Nanotechnology Now







Heifer International

Wikipedia Affiliate Button


DHgate

Home > Press > Beating the back-up blues

Abstract:
That sinking feeling when your hard disk starts screeching and you haven't backed up your holiday photos is a step closer to becoming a thing of the past thanks to research into a new kind of computer memory.

Beating the back-up blues

Leeds, England | Posted on April 6th, 2009

Physicists at the University of Leeds and scientists at IBM Research's Zurich lab have made new advances in researching a new kind of memory, called ‘racetrack' memory, which could become the standard method of storing information on home computers.

Your hard drive is a metal disc made up of millions of tiny spaces, called domains, in which all the atoms are magnetised in one direction or the other to represent binary data. Much like a record player, the disc spins around until the ‘head' finds and reads the information.

Racetrack memory, a concept invented by Stuart Parkin at IBM Research's Almaden Lab, has no moving parts - instead it is the information which moves. Using a kind of physics called spin transfer, scientists use electrons (in the form of electrical current) to switch the magnetism of the domains, pushing them to a different location along a nanowire.

Recently published in Physical Review Letters, the new research holds up a magnifying glass to how tiny magnetic devices behave. Using a special electron microscope that can ‘see' magnetism, scientists imaged a wall between two domains that lies in a notch in the side of the wire. This site, called a pinning centre, is where information starts and stops on its journey along the wire.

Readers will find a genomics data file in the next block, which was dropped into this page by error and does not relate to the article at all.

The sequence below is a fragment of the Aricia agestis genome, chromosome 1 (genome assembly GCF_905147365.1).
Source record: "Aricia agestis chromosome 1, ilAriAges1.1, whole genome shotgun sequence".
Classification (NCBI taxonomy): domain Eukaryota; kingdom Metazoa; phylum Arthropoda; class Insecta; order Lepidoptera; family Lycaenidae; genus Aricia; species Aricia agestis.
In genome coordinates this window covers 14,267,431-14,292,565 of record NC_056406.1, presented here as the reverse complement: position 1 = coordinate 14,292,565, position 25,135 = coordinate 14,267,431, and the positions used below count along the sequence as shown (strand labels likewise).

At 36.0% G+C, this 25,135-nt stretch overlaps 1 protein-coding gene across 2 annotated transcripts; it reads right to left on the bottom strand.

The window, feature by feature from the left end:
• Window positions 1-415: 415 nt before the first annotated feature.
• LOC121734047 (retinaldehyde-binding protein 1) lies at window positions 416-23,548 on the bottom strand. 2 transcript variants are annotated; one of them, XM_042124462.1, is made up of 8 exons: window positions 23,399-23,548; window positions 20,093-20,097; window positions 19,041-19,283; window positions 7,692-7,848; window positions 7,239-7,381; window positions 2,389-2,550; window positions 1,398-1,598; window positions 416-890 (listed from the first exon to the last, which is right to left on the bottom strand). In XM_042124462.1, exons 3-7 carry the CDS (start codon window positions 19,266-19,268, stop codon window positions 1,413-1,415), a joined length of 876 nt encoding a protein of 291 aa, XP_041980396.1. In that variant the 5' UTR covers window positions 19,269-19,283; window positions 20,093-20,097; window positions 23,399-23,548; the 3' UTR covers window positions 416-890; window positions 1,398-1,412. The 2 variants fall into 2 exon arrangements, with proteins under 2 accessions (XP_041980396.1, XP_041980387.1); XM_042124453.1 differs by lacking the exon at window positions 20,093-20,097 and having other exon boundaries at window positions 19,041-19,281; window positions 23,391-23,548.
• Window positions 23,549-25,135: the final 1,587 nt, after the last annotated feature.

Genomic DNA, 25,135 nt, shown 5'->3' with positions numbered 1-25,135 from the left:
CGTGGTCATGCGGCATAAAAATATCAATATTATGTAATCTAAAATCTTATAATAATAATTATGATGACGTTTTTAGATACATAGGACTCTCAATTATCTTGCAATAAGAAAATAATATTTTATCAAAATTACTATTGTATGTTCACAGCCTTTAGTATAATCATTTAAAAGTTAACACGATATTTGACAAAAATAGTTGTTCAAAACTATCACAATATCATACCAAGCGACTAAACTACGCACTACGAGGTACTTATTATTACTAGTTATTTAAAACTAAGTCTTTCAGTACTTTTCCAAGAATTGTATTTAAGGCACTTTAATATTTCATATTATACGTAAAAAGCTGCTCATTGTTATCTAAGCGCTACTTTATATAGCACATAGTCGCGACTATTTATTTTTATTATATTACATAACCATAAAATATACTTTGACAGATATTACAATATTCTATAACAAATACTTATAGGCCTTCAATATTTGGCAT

The researchers were then able to measure the current that was needed to blow the wall out of differently shaped notches.

The aim is to be able to reduce the current, and hence power, needed to move the information along the wire.

"The reason why the hard disk on your computer is likely to break is because it has moving parts which eventually wear out, but the racetrack method of storing information is much more reliable as all the parts are static," says Dr Chris Marrows, reader in condensed matter physics at the University of Leeds.

Compared with flash memory - the kind of solid state memory you find in flash drives and iPods - racetrack memory's huge advantage is on price. It is estimated that a racetrack memory in a computer would be 100 times cheaper per bit than flash.

"Magnetic racetrack memory is designed to replace the hard disk, and it's estimated that it could compete on price since it's very dense - it can store lots of bits of data on a small area of chip, as the information is stored in vertical towers," says Dr Marrows.